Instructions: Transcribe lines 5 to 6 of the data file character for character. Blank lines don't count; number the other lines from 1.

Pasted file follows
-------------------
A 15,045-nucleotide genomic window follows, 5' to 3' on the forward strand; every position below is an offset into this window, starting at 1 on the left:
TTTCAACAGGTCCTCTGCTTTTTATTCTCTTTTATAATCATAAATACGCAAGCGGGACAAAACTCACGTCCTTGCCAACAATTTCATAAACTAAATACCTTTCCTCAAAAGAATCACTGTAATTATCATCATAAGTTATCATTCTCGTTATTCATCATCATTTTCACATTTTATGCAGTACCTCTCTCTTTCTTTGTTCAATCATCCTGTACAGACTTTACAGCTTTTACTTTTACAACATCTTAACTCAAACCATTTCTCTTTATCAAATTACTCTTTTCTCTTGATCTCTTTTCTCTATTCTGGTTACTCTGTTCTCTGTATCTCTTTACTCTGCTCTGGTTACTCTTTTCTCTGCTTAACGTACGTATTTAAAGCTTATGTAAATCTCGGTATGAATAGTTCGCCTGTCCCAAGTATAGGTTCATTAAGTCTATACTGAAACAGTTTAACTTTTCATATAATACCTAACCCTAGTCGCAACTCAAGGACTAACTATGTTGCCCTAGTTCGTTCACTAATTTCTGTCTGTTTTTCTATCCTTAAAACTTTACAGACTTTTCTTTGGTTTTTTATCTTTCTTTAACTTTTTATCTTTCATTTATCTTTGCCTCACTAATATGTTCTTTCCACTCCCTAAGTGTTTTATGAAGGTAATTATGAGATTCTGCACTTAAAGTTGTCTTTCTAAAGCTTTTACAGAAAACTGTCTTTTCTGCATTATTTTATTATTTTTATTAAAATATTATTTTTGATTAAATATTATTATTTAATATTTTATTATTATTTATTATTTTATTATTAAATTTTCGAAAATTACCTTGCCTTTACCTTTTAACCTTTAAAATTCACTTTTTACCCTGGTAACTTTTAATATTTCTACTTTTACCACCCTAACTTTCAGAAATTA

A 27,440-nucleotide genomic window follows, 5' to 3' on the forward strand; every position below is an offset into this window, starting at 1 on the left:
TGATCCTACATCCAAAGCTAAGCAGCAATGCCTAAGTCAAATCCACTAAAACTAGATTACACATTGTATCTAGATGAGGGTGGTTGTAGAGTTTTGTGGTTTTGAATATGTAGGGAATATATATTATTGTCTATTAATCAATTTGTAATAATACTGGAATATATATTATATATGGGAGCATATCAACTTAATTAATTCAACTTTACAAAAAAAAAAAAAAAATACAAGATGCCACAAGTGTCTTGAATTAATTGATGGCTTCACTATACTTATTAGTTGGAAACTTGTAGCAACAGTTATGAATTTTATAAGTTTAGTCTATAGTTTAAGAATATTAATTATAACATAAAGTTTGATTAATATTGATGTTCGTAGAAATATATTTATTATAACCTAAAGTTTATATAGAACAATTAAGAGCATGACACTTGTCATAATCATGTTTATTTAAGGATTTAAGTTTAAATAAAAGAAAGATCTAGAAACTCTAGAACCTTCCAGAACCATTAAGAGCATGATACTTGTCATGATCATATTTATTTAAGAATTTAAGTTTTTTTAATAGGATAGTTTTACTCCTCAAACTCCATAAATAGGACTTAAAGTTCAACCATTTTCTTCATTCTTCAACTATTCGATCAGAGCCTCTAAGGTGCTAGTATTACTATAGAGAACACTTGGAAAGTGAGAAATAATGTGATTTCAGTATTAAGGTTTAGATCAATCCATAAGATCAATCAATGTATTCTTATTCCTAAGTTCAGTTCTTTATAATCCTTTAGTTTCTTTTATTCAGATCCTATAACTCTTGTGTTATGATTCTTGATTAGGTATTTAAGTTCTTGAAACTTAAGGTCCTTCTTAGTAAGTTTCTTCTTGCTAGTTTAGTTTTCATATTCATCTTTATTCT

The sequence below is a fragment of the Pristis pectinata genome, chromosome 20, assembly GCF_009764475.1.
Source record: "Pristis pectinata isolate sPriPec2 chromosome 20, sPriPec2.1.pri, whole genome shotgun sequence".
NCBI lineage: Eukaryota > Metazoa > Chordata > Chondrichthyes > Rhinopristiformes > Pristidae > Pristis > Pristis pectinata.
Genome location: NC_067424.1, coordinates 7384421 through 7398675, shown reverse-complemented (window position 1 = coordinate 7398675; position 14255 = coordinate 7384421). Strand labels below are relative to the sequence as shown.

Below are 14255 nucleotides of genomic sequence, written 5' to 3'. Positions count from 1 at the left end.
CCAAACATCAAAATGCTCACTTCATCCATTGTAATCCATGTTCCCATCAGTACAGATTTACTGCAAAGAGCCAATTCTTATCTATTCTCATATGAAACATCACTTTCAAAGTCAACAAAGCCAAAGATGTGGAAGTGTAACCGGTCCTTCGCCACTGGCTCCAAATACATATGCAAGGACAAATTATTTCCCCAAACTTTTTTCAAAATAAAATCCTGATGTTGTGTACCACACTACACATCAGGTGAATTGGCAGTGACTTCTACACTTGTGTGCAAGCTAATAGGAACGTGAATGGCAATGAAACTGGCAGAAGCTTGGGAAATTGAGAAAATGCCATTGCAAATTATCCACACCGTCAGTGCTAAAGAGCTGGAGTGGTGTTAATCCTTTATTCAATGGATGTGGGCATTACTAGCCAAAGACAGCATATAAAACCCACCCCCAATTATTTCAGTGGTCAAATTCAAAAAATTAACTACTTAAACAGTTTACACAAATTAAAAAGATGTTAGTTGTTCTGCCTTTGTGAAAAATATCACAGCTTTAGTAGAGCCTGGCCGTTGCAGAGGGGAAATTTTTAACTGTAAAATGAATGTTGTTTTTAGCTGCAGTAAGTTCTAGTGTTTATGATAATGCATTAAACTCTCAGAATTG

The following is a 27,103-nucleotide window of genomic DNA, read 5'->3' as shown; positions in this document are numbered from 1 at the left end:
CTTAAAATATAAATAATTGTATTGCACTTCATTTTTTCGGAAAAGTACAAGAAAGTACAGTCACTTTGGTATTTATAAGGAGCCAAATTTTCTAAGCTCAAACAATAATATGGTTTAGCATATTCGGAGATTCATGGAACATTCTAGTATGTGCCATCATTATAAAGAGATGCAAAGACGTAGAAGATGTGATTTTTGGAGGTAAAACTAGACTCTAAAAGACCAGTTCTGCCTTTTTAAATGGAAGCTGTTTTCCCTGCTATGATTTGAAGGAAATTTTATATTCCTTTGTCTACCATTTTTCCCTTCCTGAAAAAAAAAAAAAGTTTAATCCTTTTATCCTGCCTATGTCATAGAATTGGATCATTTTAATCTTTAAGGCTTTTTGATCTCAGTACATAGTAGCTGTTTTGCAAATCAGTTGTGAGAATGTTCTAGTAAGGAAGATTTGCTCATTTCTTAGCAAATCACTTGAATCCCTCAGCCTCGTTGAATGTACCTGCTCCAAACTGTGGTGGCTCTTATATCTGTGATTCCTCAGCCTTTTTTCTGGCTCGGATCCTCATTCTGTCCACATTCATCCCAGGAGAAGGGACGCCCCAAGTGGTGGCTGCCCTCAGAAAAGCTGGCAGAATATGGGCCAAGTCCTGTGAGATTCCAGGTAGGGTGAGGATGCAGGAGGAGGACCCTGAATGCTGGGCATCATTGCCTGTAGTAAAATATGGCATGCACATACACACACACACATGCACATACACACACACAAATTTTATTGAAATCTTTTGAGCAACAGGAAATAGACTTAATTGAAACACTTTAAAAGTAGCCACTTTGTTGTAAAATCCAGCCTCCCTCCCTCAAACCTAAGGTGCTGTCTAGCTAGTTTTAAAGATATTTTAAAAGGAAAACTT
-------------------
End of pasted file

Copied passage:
The sequence below is a fragment of the Pristis pectinata genome, chromosome 20, assembly GCF_009764475.1.
Source record: "Pristis pectinata isolate sPriPec2 chromosome 20, sPriPec2.1.pri, whole genome shotgun sequence".